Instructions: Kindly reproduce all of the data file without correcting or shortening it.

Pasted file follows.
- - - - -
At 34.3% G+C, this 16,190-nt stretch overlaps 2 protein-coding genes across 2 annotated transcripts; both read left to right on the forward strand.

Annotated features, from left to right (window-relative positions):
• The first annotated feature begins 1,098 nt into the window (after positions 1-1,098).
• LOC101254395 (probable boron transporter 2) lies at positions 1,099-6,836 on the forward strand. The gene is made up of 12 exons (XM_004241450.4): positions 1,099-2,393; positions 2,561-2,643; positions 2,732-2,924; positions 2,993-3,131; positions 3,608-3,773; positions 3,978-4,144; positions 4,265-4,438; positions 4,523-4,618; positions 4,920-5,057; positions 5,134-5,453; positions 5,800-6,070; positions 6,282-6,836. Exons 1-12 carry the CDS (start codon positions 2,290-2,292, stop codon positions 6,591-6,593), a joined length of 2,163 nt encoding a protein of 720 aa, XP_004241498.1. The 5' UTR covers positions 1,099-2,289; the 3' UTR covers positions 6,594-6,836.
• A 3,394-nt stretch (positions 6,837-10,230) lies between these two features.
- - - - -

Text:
At 34.3% G+C, this 16,190-nt stretch overlaps 2 protein-coding genes across 2 annotated transcripts; both read left to right on the forward strand.

Annotated features, from left to right (window-relative positions):
• The first annotated feature begins 1,098 nt into the window (after positions 1-1,098).
• LOC101254395 (probable boron transporter 2) lies at positions 1,099-6,836 on the forward strand. The gene is made up of 12 exons (XM_004241450.4): positions 1,099-2,393; positions 2,561-2,643; positions 2,732-2,924; positions 2,993-3,131; positions 3,608-3,773; positions 3,978-4,144; positions 4,265-4,438; positions 4,523-4,618; positions 4,920-5,057; positions 5,134-5,453; positions 5,800-6,070; positions 6,282-6,836. Exons 1-12 carry the CDS (start codon positions 2,290-2,292, stop codon positions 6,591-6,593), a joined length of 2,163 nt encoding a protein of 720 aa, XP_004241498.1. The 5' UTR covers positions 1,099-2,289; the 3' UTR covers positions 6,594-6,836.
• A 3,394-nt stretch (positions 6,837-10,230) lies between these two features.